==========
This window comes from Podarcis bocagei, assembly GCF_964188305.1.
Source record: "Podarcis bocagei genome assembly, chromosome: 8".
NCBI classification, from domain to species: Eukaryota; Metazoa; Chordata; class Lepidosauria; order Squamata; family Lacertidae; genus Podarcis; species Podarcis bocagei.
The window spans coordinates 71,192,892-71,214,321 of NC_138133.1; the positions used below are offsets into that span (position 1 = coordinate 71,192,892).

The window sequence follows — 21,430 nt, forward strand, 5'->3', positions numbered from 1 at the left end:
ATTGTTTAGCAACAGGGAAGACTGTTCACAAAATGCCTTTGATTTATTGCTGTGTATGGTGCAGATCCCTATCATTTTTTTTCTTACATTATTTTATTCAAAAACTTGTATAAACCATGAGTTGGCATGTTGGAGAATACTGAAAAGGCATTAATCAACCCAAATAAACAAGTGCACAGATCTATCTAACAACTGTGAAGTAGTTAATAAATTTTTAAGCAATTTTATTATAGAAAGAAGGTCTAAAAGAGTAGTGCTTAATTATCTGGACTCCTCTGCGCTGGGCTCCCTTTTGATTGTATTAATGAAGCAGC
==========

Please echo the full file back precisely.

This window comes from Podarcis bocagei, assembly GCF_964188305.1.
Source record: "Podarcis bocagei genome assembly, chromosome: 8".
NCBI classification, from domain to species: Eukaryota; Metazoa; Chordata; class Lepidosauria; order Squamata; family Lacertidae; genus Podarcis; species Podarcis bocagei.
The window spans coordinates 71,192,892-71,214,321 of NC_138133.1; the positions used below are offsets into that span (position 1 = coordinate 71,192,892).

The window sequence follows — 21,430 nt, forward strand, 5'->3', positions numbered from 1 at the left end:
ATTGTTTAGCAACAGGGAAGACTGTTCACAAAATGCCTTTGATTTATTGCTGTGTATGGTGCAGATCCCTATCATTTTTTTTCTTACATTATTTTATTCAAAAACTTGTATAAACCATGAGTTGGCATGTTGGAGAATACTGAAAAGGCATTAATCAACCCAAATAAACAAGTGCACAGATCTATCTAACAACTGTGAAGTAGTTAATAAATTTTTAAGCAATTTTATTATAGAAAGAAGGTCTAAAAGAGTAGTGCTTAATTATCTGGACTCCTCTGCGCTGGGCTCCCTTTTGATTGTATTAATGAAGCAGC